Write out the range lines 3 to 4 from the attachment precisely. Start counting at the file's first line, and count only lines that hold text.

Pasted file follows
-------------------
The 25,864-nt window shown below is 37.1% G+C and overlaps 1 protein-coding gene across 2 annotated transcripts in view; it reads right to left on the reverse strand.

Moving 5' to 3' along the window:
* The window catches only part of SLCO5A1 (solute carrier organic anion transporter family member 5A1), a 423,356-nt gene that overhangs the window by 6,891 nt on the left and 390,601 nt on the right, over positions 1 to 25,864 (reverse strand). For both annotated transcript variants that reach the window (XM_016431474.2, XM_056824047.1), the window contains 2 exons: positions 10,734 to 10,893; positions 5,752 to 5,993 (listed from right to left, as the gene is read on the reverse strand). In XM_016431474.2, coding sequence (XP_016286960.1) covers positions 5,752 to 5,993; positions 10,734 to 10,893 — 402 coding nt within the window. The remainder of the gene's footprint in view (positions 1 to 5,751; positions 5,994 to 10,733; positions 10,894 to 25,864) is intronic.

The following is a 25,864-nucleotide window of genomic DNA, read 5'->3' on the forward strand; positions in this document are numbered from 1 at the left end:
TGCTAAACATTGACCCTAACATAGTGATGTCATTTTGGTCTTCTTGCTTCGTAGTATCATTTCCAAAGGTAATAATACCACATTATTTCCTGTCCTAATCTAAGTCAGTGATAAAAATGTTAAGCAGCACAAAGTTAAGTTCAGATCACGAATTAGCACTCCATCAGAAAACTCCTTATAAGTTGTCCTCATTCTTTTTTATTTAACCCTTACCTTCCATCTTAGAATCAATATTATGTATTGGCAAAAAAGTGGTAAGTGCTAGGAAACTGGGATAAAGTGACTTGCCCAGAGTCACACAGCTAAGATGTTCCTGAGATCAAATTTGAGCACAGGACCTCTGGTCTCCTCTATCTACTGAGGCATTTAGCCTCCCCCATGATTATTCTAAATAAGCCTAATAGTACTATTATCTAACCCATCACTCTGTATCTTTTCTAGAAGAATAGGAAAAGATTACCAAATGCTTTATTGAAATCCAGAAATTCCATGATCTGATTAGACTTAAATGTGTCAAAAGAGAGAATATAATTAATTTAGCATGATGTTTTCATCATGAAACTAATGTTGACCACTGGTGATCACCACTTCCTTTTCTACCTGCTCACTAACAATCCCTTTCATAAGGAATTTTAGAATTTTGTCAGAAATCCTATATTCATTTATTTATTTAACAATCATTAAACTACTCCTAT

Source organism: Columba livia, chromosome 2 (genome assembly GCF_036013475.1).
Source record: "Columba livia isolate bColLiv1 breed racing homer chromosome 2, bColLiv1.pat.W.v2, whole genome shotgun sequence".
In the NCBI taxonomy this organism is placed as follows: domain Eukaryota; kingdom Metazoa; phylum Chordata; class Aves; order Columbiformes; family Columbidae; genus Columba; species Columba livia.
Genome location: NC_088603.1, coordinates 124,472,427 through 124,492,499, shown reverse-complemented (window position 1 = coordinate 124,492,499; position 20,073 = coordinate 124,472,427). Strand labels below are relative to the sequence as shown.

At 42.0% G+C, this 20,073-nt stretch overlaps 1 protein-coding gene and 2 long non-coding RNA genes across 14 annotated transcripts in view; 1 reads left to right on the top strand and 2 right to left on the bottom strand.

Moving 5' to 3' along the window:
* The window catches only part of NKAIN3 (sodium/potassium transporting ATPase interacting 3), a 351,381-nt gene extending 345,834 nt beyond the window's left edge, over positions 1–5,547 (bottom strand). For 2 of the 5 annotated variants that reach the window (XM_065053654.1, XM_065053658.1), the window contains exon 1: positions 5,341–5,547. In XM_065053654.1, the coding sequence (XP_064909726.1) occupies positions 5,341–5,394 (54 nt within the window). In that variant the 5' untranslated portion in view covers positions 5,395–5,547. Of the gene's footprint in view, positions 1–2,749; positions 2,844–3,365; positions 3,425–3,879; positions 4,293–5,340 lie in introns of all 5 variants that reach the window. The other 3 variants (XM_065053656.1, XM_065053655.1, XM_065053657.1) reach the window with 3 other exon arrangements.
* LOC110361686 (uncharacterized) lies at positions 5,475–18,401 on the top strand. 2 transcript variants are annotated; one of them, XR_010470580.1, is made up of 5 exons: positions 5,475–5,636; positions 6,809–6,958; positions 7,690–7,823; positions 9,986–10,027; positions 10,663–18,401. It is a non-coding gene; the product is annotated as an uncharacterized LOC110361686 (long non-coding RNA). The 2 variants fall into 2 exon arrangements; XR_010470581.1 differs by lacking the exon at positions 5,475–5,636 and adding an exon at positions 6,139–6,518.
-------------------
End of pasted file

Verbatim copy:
* The window catches only part of SLCO5A1 (solute carrier organic anion transporter family member 5A1), a 423,356-nt gene that overhangs the window by 6,891 nt on the left and 390,601 nt on the right, over positions 1 to 25,864 (reverse strand). For both annotated transcript variants that reach the window (XM_016431474.2, XM_056824047.1), the window contains 2 exons: positions 10,734 to 10,893; positions 5,752 to 5,993 (listed from right to left, as the gene is read on the reverse strand). In XM_016431474.2, coding sequence (XP_016286960.1) covers positions 5,752 to 5,993; positions 10,734 to 10,893 — 402 coding nt within the window. The remainder of the gene's footprint in view (positions 1 to 5,751; positions 5,994 to 10,733; positions 10,894 to 25,864) is intronic.

The following is a 25,864-nucleotide window of genomic DNA, read 5'->3' on the forward strand; positions in this document are numbered from 1 at the left end: